The Winter Fancy Food Show in San Francisco just wrapped up it’s annual three day food wholesale extravaganza, where 1,300 new and established food producers show off their latest and greatest for buyers, and where the food world gets a jump on the 2013 market trends. Some of the projected trendy foods for the upcoming year include smoke-preserving, gourmet popcorn (although we've been eating this one for years), and barrel-aged hot sauces. Products like these are often produced in small batches and made with high-end and specialty ingredients. Americans are spending more on food, and there is a growing market for locally-made, "handmade" products. In NY, this trend has been ably represented by the almost twee, fetishized Brooklyn artisan food movement.
How does one roll out a small-batch, personal food idea in the gourmet food market? Venues that provide exposure to reach the consumer willing to cough up the dough for specialty items include farmer’s markets, food festivals, independent gourmet groceries, and—if you’ve really hit it really big—Whole Foods, who try out artisan foods on a local and regional trial basis. There are also small-scale distributors that base their business around getting these specialty products out of their respective cities and beyond their local cult-following. Mantry.com, for example, sends a monthly curated selection of specialty food items from all over the country in one small, fancy wooden crate. Sending a nicely presented container or unique, beautifully packaged foods is a wonderful gift idea. And they’re all pretty. Aesthetics and packaging play a large role in this new food movement—if we’re paying top dollar for a jar of lavender honey, we want it to look like we did so.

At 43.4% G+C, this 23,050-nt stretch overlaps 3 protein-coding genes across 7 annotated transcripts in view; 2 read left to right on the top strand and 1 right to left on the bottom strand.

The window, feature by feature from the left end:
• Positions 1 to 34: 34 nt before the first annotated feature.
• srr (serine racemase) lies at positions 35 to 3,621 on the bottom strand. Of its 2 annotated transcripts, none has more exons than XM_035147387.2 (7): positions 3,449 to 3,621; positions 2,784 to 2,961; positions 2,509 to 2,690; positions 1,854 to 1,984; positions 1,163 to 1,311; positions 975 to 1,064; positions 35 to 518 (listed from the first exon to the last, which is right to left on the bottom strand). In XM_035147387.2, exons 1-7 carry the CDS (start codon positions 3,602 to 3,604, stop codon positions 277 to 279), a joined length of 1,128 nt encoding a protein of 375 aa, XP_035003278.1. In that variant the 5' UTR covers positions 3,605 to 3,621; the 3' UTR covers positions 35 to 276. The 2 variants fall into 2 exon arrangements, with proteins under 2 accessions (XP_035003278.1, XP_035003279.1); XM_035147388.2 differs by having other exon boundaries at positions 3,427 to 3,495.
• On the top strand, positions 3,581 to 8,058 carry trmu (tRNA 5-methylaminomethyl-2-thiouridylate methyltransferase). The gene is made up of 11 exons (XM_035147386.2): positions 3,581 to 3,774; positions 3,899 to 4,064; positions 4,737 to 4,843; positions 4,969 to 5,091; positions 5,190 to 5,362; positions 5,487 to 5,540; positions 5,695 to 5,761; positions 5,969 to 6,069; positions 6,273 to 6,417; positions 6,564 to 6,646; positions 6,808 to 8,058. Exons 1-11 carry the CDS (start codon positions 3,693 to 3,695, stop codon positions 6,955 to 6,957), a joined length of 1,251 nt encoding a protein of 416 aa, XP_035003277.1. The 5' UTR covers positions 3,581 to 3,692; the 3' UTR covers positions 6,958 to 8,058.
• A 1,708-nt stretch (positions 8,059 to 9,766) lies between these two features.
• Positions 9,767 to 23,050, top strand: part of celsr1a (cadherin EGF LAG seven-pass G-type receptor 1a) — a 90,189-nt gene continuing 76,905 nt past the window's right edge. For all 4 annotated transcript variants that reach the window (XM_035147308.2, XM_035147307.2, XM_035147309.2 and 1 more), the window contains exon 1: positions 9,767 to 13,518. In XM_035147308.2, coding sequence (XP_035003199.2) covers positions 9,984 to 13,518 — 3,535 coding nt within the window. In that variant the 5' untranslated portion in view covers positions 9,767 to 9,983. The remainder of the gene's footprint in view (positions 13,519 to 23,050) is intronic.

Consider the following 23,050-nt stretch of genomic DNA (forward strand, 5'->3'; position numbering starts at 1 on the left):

So what's the take-away? While locally-made food is on trend, actually getting it out into the marketplace and onto consumer's tables is a long road. The brand story has to be completely aligned: taste, presentation, the name of the product or line of products, identity design, language and more. That is the front end piece, and many artisan food producers have a neat handle on this part of their business. The harder part, as always, is delivering the product for a price that consumers can stomach, and rolling out the brand into enough markets where one can sell a sufficient amount of units to break even, and ultimately, make a profit. The practicalities of margins and making money are always the issue when you are operating outside the mass market, no matter what arena you are in.
USDA data showed that in 2010, Italians spent 14.4% of their income on food, whereas Americans only spent 5.5%. It seems that this number is rising, so there is clearly room in the market for new tastes and new trends. Pass the smoked pickles, please!